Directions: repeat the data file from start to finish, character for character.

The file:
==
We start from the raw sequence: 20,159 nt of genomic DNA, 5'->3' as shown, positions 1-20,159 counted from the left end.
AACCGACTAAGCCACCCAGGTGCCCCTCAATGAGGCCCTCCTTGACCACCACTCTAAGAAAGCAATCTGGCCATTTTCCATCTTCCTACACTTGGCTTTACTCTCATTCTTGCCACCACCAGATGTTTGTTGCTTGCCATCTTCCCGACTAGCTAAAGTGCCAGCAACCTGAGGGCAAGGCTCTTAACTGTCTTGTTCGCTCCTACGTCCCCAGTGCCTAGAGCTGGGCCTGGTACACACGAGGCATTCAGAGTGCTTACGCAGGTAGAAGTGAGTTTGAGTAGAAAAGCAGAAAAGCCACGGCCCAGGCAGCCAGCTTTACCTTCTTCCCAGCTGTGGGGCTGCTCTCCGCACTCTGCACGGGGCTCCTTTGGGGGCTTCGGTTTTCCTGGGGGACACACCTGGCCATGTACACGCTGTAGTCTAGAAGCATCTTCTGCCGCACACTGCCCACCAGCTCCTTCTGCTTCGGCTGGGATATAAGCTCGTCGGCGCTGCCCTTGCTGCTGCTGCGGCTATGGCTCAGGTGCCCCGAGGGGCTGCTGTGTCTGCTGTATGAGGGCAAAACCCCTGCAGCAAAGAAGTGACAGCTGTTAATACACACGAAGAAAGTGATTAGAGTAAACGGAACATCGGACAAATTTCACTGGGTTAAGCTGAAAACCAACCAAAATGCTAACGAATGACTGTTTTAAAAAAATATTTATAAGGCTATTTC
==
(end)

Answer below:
We start from the raw sequence: 20,159 nt of genomic DNA, 5'->3' as shown, positions 1-20,159 counted from the left end.
AACCGACTAAGCCACCCAGGTGCCCCTCAATGAGGCCCTCCTTGACCACCACTCTAAGAAAGCAATCTGGCCATTTTCCATCTTCCTACACTTGGCTTTACTCTCATTCTTGCCACCACCAGATGTTTGTTGCTTGCCATCTTCCCGACTAGCTAAAGTGCCAGCAACCTGAGGGCAAGGCTCTTAACTGTCTTGTTCGCTCCTACGTCCCCAGTGCCTAGAGCTGGGCCTGGTACACACGAGGCATTCAGAGTGCTTACGCAGGTAGAAGTGAGTTTGAGTAGAAAAGCAGAAAAGCCACGGCCCAGGCAGCCAGCTTTACCTTCTTCCCAGCTGTGGGGCTGCTCTCCGCACTCTGCACGGGGCTCCTTTGGGGGCTTCGGTTTTCCTGGGGGACACACCTGGCCATGTACACGCTGTAGTCTAGAAGCATCTTCTGCCGCACACTGCCCACCAGCTCCTTCTGCTTCGGCTGGGATATAAGCTCGTCGGCGCTGCCCTTGCTGCTGCTGCGGCTATGGCTCAGGTGCCCCGAGGGGCTGCTGTGTCTGCTGTATGAGGGCAAAACCCCTGCAGCAAAGAAGTGACAGCTGTTAATACACACGAAGAAAGTGATTAGAGTAAACGGAACATCGGACAAATTTCACTGGGTTAAGCTGAAAACCAACCAAAATGCTAACGAATGACTGTTTTAAAAAAATATTTATAAGGCTATTTC